A Real Salt Lake Identity Crisis

So this is one of those blog posts that I write, scrap, write again, scrap again and eventually find myself drawn back to no matter how many times I try to walk away from it. As seasons end and seasons get ready to start again I find myself always considering what has changed, what needs to change and while there is no doubt that the last couple of seasons have been far from rewarding for most fans as far as results on the pitch, the question is why. We have the formation change, we have roster changes galore, but what if the issue is something more? What if the issue is rooted in something other than the salary cap, other than roster rules, other than formations? What if the issue is a lack of identity?

Now before you roll your eyes, too late I expect for some, hear me out a bit. Since day one in the league, RSL has played with a bit of a chip on their shoulder, a small market team, not a glamourous destination, a lack of attention from the league or national soccer media, sponsors more fitting of arena football than a professional soccer team, and so on. You can turn something like that into a motivating factor or you can turn it into an excuse, and it seems like lately we have used it as either an excuse or a crutch. Now some of you are going to really roll your eyes at this next part, so take a few seconds and do it now, cause you know you will.

When Jason Kreis took over RSL was going nowhere fast, a bad team playing in a bad stadium on a bad turf surface, bleak was being optimistic.  Then some things started falling in place, some smart trades and signings turned things around on the pitch.  A stadium started being built, thing were starting to look up and beyond the stands hidden in the tunnel that few other than players see was a sign, “audentes fortuna juvat” or Fortune Favors the Bold, it was an outward indication of an inward philosophy at least for Jason. When you combine that with the very public “The Team is the Star” philosophy, you could tell things were changing, moving in a more positive direction, 2009 saw both this philosophy of how to build a club come to fulfillment.

the pitch we started to see players fighting for each other, less finger pointing, and in the moment that most clearly sticks out in my mind as the defining moment of the season and maybe the franchise at the time happened in what most would have considered a pointless friendly match. After RSL took a 1-0 lead in the first half over Chivas (the real one from Mexico) things got rather chippy to say the least, a very hard foul on Andy Williams just before halftime brought a charging Jamison Olave to his defense, Olave and a Chivas player were shown red cards and the conflict continued into the tunnels and actually required a law enforcement presence to keep players separated. It was that moment that something seemed to click collectively for RSL and the end result was a run to MLS Cup, a progression from making the Conference Finals in 2008.  For 6 years RSL forced themselves to be relevant in MLS by making it two MLS Cup finals, 4 Conference finals, a US Open Cup final and the first MLS team to make it to the CCL Championship finals.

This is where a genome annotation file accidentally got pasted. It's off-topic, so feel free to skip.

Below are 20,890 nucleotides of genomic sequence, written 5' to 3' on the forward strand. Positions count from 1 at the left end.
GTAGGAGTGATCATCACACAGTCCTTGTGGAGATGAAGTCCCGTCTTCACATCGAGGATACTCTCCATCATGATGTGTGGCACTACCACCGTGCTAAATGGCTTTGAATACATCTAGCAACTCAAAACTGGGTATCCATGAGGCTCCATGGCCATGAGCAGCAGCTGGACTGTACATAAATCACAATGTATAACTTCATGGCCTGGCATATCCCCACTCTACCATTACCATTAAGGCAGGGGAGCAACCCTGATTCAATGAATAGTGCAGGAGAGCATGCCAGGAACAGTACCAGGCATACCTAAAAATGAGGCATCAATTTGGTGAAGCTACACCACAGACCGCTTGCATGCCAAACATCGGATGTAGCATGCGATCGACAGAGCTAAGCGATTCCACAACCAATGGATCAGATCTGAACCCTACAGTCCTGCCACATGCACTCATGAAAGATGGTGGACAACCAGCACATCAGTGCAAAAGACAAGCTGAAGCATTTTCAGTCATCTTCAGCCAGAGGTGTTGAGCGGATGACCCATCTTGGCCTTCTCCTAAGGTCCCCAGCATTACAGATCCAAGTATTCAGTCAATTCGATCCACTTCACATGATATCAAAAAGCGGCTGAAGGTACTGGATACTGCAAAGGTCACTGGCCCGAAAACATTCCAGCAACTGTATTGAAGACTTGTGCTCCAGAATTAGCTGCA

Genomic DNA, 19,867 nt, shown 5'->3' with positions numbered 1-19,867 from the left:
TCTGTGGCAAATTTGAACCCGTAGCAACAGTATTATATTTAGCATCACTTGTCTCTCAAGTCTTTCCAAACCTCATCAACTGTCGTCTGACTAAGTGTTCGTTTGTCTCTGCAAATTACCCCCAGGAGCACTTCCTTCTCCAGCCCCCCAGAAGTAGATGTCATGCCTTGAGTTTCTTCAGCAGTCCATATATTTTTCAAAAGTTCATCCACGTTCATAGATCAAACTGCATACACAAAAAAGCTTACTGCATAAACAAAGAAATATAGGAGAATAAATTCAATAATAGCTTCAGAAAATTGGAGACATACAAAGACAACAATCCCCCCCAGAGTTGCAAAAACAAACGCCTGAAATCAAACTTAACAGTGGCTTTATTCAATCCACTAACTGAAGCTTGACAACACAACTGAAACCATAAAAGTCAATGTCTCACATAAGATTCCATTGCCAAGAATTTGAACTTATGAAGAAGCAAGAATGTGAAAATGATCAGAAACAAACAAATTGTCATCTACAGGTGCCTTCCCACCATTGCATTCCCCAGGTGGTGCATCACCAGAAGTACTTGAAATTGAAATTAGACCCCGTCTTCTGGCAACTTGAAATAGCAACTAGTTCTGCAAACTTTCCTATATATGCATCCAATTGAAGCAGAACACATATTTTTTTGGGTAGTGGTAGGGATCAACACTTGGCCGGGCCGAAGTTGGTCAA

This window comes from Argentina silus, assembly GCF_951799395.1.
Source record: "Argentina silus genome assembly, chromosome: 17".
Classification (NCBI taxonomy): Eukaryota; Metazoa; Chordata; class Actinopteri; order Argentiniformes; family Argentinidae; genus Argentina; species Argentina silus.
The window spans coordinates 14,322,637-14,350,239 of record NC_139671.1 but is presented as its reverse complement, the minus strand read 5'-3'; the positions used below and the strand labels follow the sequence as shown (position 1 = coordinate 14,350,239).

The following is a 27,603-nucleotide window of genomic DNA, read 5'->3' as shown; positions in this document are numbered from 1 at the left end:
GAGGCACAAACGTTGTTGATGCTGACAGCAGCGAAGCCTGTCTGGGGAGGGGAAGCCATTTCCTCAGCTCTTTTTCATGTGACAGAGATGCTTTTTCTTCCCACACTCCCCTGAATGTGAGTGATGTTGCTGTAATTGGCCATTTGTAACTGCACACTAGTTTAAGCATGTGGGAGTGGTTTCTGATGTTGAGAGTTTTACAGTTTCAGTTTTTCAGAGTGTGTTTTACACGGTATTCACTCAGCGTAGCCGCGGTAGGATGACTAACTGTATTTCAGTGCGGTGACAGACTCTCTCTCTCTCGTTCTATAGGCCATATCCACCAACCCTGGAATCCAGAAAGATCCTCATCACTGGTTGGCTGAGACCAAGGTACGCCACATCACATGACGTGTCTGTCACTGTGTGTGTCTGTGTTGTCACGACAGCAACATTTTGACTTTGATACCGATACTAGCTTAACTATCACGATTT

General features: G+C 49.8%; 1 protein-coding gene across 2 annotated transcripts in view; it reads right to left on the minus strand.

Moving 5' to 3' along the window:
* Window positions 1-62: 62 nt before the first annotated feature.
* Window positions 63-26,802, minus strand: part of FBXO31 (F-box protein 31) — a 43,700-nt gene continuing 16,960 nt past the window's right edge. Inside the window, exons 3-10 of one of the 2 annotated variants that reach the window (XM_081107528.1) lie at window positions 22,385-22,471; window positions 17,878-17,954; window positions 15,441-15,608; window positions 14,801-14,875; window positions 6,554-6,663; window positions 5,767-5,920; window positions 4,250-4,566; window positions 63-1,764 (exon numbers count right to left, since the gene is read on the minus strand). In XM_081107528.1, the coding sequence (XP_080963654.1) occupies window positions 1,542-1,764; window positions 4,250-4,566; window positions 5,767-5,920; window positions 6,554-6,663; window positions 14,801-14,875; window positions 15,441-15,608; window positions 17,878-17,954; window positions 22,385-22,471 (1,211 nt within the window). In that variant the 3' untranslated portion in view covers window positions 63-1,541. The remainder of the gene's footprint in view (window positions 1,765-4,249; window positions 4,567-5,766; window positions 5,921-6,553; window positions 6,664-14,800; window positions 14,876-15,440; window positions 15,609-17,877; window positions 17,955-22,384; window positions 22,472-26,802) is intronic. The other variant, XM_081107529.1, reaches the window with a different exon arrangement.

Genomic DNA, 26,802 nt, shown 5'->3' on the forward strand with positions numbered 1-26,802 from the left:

After the heartbreaking loss in the 2013 MLS Cup finals, Jason was gone, soon followed by RSL GM Garth Lagerwey and eventually RSL President Bill Manning, as Del Loy Hansen took full charge of the team and clearly wanted his people in those roles.  Since then RSL has been very hard pressed to build on or even replicate the success they had leading up to that MLS Cup loss, and while I believe there are always multiple sides to every story one can’t look at RSL’s last half of the season last year and not believe something was very, very wrong.  It is unlikely that as fans we will ever really know what happened to cause the departures of Javier Morales and Juan Manuel Martinez (Burrito), but the impact to RSL’s roster was clear.  Rosters can be rebuilt and RSL has been busy since their ouster from the playoffs, but at the start of last year everyone was excited by our roster but it wasn’t enough.  So it is time for RSL to find their identity again, or establish a new one.

MLS has changed greatly since 2013, new teams, new owners, roster changes and more money being spent on bigger and bigger names.  The changes since 2008 are even more startling, so the days of “The Team is the Star” are long gone, the bold choices made by Jason and Garth are mostly things of the past for RSL and now it is on Jeff and Craig to establish what RSL is now, what we will be going forward.  The identity of the team will be a reflection of the culture in the locker room and the front office, it will be a reflection of the attitude of the coaching staff and players, it will be what gets thru what MLS rates as the 2nd hardest schedule in 2018.  In the rapid changing world of MLS can a team establish a unique identity?  Or are we simply at a point where such things no longer matter?  I believe they do still matter, I believe it is how a coach and staff can stamp their mark on a team a way to build a roster around something a way they can survive and thrive in the long hot summers of the MLS season.

That’s How I See It

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